Confident was a good choice of words. One of the stars of the menu was lobster au gratin - delicately lined with zucchini mille-feuille and crusted over with strong traditional Mediterranean flavours of feta, pine nuts and preserved lemon vinaigrette. Lobster au gratin is a childhood favourite so I may be biased, but this dish was probably the culinary high point of my time in Montenegro.
Other top dishes included a delicate wagyu beef carpaccio dotted prettily with extra virgin olive oil pudding and truffle mignonette and served with parmigiano reggiano crisps - it looked almost too good to eat! And foie gras with slow roasted apple and fig compote, dusted with pistachios.
Dessert was a chocolate quartet amongst which the white chocolate and vanilla chantilly and the chocolate croustillant bar shone.
The menu was easily elegant - much like the hotel that served it up. Inspired by the Venetian palazzos that dot the shores along Boka Bay and Tivat's naval heritage, the mellow walls of the Regent Porto Montenegro blinking with lighted windows like a multi-storeyed lighthouse beckoning you to shore, calming waterfront Italian garden and yacht-inspired interiors - done up in chalky sail shades, navy blue and wooden decking - was the perfect spot to berth for a couple of nights while exploring the surrounding historical towns of the bay and the deserted hills of Gornja Lastva nearby, lush with olives, pomegranates, pears and the heady scent of wild herbs.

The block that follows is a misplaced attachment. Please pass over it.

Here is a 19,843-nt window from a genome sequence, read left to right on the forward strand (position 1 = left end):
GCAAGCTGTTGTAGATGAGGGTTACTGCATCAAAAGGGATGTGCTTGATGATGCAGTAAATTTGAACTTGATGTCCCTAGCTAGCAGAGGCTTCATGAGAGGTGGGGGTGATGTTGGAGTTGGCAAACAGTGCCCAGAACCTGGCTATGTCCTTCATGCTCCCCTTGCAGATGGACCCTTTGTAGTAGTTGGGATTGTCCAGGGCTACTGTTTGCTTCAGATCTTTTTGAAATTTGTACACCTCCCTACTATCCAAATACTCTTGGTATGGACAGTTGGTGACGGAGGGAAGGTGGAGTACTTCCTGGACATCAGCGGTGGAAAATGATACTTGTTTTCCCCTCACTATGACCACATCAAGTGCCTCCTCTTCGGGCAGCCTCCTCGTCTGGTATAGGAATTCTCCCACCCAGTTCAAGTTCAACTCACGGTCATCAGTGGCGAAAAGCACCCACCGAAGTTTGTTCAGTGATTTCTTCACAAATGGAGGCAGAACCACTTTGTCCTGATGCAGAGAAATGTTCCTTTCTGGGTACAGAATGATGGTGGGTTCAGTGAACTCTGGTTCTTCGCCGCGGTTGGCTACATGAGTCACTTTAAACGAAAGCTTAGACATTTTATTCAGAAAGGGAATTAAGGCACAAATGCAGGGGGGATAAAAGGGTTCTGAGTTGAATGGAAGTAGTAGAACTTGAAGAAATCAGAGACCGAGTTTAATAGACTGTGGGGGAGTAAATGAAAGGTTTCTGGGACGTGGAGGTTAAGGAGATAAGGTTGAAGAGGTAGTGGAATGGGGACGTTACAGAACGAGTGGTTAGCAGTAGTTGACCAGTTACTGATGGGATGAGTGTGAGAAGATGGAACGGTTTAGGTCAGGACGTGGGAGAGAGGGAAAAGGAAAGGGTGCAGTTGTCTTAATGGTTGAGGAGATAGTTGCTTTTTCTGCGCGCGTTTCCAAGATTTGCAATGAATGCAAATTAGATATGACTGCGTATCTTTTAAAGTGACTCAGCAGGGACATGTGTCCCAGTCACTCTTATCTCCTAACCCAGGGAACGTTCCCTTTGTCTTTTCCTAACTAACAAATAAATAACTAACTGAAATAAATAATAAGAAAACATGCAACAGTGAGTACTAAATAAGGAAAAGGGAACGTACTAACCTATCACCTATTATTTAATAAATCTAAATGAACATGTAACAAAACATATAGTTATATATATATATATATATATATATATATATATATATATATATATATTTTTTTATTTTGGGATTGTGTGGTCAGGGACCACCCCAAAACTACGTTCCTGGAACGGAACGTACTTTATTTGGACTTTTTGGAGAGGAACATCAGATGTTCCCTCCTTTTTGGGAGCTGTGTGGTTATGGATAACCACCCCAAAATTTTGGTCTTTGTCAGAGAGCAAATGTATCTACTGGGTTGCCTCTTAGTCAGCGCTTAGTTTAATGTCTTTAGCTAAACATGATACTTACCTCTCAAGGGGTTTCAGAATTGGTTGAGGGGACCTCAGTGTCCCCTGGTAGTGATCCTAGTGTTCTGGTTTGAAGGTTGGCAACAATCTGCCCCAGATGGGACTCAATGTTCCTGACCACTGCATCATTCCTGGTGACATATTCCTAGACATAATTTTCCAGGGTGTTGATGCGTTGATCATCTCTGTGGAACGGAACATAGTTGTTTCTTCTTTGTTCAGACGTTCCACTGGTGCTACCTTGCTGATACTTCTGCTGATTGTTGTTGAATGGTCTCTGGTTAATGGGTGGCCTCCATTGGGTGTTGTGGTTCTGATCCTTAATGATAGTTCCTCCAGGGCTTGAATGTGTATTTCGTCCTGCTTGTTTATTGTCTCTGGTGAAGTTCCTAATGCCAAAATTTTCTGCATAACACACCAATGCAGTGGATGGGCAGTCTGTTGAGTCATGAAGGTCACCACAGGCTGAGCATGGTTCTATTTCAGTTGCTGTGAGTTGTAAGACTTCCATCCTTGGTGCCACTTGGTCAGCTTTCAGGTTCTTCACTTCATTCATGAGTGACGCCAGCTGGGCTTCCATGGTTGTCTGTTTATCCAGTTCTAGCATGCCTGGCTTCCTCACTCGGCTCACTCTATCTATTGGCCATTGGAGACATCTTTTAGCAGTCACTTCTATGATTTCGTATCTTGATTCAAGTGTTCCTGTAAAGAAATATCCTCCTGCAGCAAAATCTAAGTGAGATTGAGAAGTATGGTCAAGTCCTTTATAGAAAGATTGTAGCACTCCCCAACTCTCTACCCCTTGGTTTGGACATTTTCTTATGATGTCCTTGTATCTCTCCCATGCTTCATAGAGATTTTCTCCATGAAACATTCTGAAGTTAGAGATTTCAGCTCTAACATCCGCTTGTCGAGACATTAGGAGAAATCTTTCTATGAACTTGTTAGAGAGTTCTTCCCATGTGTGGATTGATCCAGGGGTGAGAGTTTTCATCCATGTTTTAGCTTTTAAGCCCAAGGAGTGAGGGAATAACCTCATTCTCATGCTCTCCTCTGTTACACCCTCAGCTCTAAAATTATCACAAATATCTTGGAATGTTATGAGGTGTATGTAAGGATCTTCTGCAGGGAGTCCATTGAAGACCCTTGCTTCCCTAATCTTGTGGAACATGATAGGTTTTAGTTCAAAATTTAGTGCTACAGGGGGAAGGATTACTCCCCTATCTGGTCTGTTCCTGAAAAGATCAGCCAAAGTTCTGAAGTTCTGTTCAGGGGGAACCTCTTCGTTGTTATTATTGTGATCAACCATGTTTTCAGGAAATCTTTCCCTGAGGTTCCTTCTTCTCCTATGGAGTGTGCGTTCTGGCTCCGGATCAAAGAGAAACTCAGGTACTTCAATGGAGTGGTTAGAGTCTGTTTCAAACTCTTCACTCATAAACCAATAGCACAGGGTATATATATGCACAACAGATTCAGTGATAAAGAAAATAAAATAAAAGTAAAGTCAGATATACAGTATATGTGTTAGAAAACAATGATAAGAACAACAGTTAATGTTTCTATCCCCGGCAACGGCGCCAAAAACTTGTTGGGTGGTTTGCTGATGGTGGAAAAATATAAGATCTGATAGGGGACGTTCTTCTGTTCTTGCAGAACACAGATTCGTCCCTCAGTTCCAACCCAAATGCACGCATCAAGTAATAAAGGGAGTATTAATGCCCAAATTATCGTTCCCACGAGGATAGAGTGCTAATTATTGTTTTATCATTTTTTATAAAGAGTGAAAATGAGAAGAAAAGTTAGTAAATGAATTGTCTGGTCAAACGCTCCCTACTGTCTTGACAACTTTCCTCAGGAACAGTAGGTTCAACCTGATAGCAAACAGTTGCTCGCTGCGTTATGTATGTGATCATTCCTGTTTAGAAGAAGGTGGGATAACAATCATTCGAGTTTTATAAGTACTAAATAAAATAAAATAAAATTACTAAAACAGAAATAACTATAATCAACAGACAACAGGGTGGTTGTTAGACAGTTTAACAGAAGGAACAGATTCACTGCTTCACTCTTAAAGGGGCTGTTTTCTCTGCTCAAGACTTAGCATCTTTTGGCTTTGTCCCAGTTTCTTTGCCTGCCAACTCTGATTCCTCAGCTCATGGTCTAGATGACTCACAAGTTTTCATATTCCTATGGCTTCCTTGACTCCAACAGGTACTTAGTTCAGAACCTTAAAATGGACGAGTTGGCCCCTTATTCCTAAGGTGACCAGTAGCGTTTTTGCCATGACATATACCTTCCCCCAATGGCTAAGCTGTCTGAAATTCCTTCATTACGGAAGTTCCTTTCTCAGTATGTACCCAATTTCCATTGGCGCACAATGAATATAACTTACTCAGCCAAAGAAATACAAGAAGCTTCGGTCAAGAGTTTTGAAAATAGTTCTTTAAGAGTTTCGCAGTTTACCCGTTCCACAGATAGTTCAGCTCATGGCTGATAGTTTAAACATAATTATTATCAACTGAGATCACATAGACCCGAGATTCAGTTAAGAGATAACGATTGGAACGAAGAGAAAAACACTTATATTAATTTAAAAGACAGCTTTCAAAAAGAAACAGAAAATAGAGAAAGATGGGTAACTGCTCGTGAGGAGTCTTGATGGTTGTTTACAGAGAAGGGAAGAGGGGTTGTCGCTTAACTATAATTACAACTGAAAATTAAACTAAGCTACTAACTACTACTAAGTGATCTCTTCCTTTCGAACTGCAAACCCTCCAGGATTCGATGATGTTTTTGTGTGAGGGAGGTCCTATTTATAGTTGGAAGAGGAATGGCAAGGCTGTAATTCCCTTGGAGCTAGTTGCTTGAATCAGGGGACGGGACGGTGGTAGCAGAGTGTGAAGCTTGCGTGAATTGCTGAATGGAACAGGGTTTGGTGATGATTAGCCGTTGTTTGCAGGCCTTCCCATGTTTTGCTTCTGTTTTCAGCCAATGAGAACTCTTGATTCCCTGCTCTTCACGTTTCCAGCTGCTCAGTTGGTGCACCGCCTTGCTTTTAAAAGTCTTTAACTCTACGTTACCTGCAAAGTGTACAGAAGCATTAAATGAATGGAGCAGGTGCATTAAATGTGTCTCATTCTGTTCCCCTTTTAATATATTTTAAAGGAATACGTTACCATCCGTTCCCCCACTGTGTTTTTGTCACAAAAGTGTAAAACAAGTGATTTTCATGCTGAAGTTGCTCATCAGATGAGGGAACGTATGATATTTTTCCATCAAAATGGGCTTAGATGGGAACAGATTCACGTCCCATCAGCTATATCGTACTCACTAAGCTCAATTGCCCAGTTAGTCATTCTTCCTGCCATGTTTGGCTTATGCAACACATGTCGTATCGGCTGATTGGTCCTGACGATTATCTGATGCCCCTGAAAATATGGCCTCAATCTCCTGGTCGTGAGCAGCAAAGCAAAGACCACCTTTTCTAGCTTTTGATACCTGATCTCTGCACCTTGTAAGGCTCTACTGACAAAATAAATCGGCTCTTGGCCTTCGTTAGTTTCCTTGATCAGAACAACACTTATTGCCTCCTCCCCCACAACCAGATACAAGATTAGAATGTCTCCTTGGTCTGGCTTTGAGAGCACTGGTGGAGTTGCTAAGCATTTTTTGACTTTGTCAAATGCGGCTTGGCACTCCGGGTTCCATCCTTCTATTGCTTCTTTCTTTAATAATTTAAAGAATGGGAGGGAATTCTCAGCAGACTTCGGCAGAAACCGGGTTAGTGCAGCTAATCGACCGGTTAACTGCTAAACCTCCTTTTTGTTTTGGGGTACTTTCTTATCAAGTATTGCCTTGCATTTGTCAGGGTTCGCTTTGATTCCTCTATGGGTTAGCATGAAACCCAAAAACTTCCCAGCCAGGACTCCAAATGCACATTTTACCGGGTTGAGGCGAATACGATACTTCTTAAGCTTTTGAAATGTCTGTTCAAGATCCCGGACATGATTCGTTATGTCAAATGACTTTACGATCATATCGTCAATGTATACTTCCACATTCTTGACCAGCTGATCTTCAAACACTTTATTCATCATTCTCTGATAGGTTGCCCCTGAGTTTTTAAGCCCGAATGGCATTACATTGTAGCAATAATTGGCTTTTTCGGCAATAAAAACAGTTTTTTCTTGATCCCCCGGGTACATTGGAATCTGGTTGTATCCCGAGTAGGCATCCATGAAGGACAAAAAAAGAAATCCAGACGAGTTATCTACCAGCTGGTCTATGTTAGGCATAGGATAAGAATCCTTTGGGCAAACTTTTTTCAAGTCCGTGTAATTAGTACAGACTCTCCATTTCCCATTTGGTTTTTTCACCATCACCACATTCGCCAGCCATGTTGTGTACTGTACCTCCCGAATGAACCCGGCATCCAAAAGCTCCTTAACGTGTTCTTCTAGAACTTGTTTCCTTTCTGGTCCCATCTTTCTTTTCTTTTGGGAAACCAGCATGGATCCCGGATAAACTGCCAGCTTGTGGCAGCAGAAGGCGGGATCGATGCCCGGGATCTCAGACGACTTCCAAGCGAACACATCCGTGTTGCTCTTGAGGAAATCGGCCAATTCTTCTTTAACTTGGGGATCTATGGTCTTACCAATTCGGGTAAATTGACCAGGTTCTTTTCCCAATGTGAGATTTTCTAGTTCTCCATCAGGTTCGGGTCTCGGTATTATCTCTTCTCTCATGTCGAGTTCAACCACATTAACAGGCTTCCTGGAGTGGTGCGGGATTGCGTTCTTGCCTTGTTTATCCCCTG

The hotel is the very first luxury address to open at the swish marina that is fast gaining a reputation as the place for the rich and famous to soak in some glorious sunshine - sans paparazzi and the ridiculous berthing fees of Europe's more established riviera haunts.
"This is Monaco before it was Monaco," says one of the hotel's resident locals - most of the hotel's staff are refreshingly Montenegrin and a chatty bunch - eager to hear what brought us here and quick with tips and personal recommendations on the best beaches to visit, the most charming seaside taverns to eat at and their favourite villages to spend an afternoon in.
There really isn't a shortage of places to pick - within 5 minutes to half an hour from your sail-canopied bed with views straight out onto the gleaming masts of massive sailing yachts floating outside, you could take in the sights of church towers and domes in romantic Perast while floating in the blue waters of the bay, clatter through the cobbled streets of fortified Kotor city, drive up and over the Lustica Peninsula to the sunlit beaches beyond or spend the evening wandering the chic boutiques and bars lining Porto Montenegro, the sound of chattering voices and clinking glasses carrying clearly across the water and over the sharp sports cruisers docked along the pier.